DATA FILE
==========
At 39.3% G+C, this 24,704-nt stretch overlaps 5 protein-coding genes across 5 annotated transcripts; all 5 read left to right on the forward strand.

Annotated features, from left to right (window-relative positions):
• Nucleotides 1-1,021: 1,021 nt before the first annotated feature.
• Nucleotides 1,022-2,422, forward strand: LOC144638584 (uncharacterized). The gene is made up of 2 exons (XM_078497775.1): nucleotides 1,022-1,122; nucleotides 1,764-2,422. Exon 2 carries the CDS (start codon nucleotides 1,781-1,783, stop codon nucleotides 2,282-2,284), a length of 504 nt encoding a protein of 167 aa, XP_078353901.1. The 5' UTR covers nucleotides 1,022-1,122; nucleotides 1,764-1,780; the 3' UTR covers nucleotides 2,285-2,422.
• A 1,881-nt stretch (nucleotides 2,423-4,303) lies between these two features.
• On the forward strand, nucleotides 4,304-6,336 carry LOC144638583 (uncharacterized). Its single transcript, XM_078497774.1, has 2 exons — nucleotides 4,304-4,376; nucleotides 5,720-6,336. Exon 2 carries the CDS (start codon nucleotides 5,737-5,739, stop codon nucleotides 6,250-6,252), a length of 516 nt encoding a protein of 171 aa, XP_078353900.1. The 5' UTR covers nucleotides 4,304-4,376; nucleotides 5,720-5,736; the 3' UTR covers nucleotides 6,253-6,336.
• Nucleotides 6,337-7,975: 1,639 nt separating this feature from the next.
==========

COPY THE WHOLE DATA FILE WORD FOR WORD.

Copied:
At 39.3% G+C, this 24,704-nt stretch overlaps 5 protein-coding genes across 5 annotated transcripts; all 5 read left to right on the forward strand.

Annotated features, from left to right (window-relative positions):
• Nucleotides 1-1,021: 1,021 nt before the first annotated feature.
• Nucleotides 1,022-2,422, forward strand: LOC144638584 (uncharacterized). The gene is made up of 2 exons (XM_078497775.1): nucleotides 1,022-1,122; nucleotides 1,764-2,422. Exon 2 carries the CDS (start codon nucleotides 1,781-1,783, stop codon nucleotides 2,282-2,284), a length of 504 nt encoding a protein of 167 aa, XP_078353901.1. The 5' UTR covers nucleotides 1,022-1,122; nucleotides 1,764-1,780; the 3' UTR covers nucleotides 2,285-2,422.
• A 1,881-nt stretch (nucleotides 2,423-4,303) lies between these two features.
• On the forward strand, nucleotides 4,304-6,336 carry LOC144638583 (uncharacterized). Its single transcript, XM_078497774.1, has 2 exons — nucleotides 4,304-4,376; nucleotides 5,720-6,336. Exon 2 carries the CDS (start codon nucleotides 5,737-5,739, stop codon nucleotides 6,250-6,252), a length of 516 nt encoding a protein of 171 aa, XP_078353900.1. The 5' UTR covers nucleotides 4,304-4,376; nucleotides 5,720-5,736; the 3' UTR covers nucleotides 6,253-6,336.
• Nucleotides 6,337-7,975: 1,639 nt separating this feature from the next.